According to a search warrant obtained by Forbes, Bitcointopia received about $96,000 — but three of the people who purchased land had not received their deeds as of Nov. 7. The amount of land that they would have purchased came out to be more than five acres.
Rockcoons told another cryptocurrency enthusiast, who bought into Bitcointopia, that he had filed a deed with a county when in fact, according to the search warrant, he had not. The search warrant also alleged that Rockcoons did not own any additional land in Elko County.
“Records checks confirmed that other than the two parcels noted above, there have been no deeds of sale or transfer, or requests to transfer or sell any land by Rockcoons or any other name or entity associated with him,” a federal agent wrote in the search warrant.
Rockcoons was arrested on Oct. 28 in Chula Vista, California. One week earlier, the day after President Donald Trump visited Elko for an election rally, he tweeted to the president.
“Thanks for coming to Elko, we are building a brand new MegaCity here that will provide millions of jobs for Americans in the immediate future thanks to Bitcoin, AI and Nevada,” he tweeted.
Rockcoons’ case will be tried in federal court in Southern California.
Las Vegas attorneys David Chesnoff and Richard Schonfeld, who represent Rockcoons, did not respond to questions, but told the San Diego Union-Tribune their client will plead not guilty. Elko’s county manager was out of town this week and could not comment on the incident.
This is not Rockcoons’ first run in with the law. The newest charges build on an older indictment, also prosecuted by the Southern California District, that Rockcoons had assisted an undercover agent in using bitcoin for a sale of hash oil, which contains the federally controlled drug, THC.
If the United States of Bitcoin won’t be in Elko County, it could be in Storey County.
As Rockcoons was offering parcels for sale on Twitter and in bitcoin forums, another Nevada bitcoin utopia project was in stealth-mode, quietly building relationships and closing on 67,000 acres of land — an amount nearly the size of Reno — at the Tahoe Reno Industrial Center.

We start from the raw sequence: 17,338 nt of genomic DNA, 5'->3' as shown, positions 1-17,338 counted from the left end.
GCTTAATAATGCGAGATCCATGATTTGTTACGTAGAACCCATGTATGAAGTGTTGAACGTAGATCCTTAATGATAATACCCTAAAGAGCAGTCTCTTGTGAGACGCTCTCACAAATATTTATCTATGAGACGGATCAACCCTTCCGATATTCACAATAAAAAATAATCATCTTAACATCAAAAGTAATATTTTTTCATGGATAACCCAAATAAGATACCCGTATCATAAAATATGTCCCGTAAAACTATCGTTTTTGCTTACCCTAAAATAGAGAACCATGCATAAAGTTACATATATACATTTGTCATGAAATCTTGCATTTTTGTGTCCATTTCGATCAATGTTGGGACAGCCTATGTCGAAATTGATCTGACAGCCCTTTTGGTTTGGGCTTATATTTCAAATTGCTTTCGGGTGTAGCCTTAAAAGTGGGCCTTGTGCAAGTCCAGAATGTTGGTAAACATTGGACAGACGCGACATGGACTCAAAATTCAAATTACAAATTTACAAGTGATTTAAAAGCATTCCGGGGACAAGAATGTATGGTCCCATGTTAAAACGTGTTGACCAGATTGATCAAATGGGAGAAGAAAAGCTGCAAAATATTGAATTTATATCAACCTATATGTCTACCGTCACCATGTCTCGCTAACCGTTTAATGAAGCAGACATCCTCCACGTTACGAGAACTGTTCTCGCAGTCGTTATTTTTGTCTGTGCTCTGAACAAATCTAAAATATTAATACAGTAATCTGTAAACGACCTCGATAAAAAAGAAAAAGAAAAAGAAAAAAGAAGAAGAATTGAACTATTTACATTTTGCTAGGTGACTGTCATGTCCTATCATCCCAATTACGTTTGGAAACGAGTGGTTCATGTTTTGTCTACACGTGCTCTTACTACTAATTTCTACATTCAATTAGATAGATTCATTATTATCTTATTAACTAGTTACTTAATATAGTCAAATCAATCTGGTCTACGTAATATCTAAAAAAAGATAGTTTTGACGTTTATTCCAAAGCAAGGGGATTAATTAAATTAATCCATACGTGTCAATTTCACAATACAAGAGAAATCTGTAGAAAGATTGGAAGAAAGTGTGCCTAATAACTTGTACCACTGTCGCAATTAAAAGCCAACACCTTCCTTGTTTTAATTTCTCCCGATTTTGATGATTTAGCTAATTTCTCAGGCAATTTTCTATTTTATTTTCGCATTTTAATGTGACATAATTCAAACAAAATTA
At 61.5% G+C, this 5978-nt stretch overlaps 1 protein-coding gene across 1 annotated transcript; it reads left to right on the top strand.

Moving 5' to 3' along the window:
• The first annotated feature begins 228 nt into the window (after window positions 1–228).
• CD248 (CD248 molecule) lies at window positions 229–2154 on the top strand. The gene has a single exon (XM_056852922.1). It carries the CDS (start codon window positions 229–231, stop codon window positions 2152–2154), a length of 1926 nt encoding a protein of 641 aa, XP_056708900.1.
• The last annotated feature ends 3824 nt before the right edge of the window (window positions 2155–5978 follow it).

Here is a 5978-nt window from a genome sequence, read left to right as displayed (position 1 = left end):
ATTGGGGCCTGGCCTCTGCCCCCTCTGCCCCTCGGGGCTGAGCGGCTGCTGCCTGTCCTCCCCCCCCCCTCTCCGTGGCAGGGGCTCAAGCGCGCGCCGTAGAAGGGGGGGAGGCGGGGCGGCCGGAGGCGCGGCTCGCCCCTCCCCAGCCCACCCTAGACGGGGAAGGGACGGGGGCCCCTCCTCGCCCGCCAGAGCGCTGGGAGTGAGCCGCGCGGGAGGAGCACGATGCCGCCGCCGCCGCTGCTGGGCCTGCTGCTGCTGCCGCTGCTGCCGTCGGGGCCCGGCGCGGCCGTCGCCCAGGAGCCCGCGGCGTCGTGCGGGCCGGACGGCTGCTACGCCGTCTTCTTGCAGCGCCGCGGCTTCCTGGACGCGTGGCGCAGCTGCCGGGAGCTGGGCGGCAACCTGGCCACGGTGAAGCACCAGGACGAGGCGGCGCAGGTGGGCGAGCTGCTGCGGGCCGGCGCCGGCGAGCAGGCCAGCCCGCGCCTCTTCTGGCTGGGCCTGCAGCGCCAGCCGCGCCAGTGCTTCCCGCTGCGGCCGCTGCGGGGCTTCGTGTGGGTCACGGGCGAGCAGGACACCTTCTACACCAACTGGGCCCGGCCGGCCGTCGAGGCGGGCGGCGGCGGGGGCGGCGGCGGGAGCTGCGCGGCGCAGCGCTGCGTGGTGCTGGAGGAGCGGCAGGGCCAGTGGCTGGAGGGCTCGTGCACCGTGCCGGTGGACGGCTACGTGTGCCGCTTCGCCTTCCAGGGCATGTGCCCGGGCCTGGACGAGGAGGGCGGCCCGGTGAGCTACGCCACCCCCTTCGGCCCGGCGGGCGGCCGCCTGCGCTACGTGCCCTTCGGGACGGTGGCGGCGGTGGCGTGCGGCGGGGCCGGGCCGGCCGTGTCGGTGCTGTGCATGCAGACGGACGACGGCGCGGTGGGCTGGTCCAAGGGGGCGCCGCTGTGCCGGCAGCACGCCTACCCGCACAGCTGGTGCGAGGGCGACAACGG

After spending more than 11 months behind the scenes, Blockchains LLC went public on Nov. 1 with its plans to create an Innovation Park for the digital technology that powers bitcoin and other cryptocurrencies. The company’s CEO and a multimillionaire lawyer, Jeffrey Berns, said at the unveiling in November that he believed in the power of blockchains enough to invest $250 million to start up Blockchains LLC. He has floated the idea of constructing everything from a blockchain bank to a blockchain-based master-planned community at the industrial park
Although the digital currency known as bitcoin is the most recognized use of blockchain technology, Blockchains LLC plans to use a different platform, Ethereum, for its community.
“I’m not a developer,” Berns said in November. “I have no idea how to code. I’m older than most of you in the audience, and I come from a profession that many of you think causes more problems than solutions. But I will tell you this: In all my life, in all of my career as a lawyer, I never saw a technology that I believed in more or one that I thought really could change the balance of power back to us instead of corporations, instead of Wall Street.”